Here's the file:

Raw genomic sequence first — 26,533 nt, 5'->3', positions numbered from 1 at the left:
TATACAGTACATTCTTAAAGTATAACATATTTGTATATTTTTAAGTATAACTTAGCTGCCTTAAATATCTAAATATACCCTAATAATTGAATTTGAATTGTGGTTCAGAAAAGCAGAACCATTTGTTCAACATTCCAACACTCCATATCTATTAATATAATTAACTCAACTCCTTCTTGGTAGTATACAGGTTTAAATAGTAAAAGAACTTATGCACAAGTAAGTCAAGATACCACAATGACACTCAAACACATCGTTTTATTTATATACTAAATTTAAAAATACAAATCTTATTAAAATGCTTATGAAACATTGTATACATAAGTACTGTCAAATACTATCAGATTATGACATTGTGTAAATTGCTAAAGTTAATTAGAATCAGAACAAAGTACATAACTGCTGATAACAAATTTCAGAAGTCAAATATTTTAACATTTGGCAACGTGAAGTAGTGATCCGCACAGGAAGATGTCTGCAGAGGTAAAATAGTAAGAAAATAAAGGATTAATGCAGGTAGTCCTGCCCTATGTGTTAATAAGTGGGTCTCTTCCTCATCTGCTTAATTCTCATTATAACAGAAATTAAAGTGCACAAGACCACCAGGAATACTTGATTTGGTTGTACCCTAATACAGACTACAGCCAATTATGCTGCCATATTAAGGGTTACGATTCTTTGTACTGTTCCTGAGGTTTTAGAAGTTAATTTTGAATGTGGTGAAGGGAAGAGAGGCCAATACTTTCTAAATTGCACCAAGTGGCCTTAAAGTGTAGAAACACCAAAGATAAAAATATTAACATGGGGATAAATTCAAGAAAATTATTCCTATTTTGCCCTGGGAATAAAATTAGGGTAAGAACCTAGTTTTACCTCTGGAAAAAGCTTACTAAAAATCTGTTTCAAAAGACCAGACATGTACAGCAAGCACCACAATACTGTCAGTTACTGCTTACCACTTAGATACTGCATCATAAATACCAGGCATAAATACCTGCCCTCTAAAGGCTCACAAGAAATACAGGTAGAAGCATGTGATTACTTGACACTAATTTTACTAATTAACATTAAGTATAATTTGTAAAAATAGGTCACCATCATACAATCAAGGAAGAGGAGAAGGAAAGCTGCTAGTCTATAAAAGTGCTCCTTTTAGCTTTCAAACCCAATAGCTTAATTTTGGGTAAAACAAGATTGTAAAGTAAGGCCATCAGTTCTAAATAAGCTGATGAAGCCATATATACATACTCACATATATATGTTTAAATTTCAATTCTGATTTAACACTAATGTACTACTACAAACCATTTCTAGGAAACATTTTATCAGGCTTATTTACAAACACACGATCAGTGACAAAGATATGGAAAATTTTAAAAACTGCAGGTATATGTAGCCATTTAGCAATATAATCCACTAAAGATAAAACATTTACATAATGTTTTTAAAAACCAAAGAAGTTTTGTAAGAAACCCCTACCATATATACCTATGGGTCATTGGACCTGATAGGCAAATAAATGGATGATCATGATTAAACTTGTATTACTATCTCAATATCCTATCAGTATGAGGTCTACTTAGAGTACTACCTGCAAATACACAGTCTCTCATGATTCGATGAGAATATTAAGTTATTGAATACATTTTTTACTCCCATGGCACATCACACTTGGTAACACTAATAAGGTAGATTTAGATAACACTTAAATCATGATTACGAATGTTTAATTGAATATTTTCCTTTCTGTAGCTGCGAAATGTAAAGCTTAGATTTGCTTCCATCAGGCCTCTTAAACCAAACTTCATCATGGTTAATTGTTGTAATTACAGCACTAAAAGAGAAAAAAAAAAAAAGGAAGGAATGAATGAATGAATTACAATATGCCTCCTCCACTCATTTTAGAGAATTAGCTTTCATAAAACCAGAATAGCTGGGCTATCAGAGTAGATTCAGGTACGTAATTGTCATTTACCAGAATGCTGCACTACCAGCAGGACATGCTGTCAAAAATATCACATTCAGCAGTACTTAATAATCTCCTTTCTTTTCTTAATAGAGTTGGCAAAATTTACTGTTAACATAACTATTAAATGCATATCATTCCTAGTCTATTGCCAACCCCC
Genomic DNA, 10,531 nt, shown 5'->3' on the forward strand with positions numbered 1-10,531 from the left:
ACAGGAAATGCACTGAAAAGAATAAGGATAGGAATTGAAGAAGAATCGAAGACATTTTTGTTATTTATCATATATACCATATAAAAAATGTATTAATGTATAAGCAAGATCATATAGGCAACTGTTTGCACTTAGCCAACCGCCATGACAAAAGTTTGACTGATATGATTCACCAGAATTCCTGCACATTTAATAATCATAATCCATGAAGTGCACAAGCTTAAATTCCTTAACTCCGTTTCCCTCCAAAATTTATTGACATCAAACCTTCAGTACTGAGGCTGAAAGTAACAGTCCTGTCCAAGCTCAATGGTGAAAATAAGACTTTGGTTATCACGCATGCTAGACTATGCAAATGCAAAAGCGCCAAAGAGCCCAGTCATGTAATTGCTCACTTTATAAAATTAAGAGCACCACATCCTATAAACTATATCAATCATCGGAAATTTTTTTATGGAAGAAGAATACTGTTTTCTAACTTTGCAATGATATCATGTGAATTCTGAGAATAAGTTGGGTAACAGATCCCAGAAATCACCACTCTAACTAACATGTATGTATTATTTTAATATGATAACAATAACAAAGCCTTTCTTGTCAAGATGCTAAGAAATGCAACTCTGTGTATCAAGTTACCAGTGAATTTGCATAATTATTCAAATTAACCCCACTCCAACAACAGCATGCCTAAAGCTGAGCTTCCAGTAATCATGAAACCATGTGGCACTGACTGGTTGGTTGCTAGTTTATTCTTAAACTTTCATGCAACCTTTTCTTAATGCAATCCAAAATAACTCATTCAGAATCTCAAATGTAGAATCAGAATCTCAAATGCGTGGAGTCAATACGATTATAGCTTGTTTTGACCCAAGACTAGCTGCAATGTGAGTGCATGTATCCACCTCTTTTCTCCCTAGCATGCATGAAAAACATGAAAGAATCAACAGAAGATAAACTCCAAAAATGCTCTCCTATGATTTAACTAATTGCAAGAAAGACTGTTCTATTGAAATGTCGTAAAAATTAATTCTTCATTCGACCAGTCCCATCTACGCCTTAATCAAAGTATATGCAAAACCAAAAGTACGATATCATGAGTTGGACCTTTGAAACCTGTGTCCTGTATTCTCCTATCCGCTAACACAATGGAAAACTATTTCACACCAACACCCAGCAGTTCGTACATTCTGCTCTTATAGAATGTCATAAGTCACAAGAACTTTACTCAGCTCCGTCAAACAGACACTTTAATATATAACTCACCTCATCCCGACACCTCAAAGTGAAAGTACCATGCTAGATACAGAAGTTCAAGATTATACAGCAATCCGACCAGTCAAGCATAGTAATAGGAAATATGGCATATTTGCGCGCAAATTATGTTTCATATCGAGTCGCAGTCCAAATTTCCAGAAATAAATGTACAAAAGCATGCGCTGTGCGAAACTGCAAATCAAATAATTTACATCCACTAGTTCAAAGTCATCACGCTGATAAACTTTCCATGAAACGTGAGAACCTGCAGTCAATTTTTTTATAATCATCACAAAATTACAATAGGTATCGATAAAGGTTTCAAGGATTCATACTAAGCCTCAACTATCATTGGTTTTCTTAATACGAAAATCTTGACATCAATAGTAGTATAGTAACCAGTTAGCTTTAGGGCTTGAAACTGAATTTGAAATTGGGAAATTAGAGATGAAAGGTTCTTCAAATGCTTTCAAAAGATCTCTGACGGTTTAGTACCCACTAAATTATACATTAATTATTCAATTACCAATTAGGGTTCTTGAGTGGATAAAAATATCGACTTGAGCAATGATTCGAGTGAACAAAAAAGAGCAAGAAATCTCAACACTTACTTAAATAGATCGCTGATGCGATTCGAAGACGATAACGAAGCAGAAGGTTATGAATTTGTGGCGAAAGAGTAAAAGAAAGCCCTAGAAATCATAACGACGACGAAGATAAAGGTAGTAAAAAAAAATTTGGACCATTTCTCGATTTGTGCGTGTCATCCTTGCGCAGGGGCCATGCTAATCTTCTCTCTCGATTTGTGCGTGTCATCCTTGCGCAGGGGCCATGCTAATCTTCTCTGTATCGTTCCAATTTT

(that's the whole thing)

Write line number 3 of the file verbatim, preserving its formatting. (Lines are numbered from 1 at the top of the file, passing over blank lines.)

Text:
Genomic DNA, 10,531 nt, shown 5'->3' on the forward strand with positions numbered 1-10,531 from the left: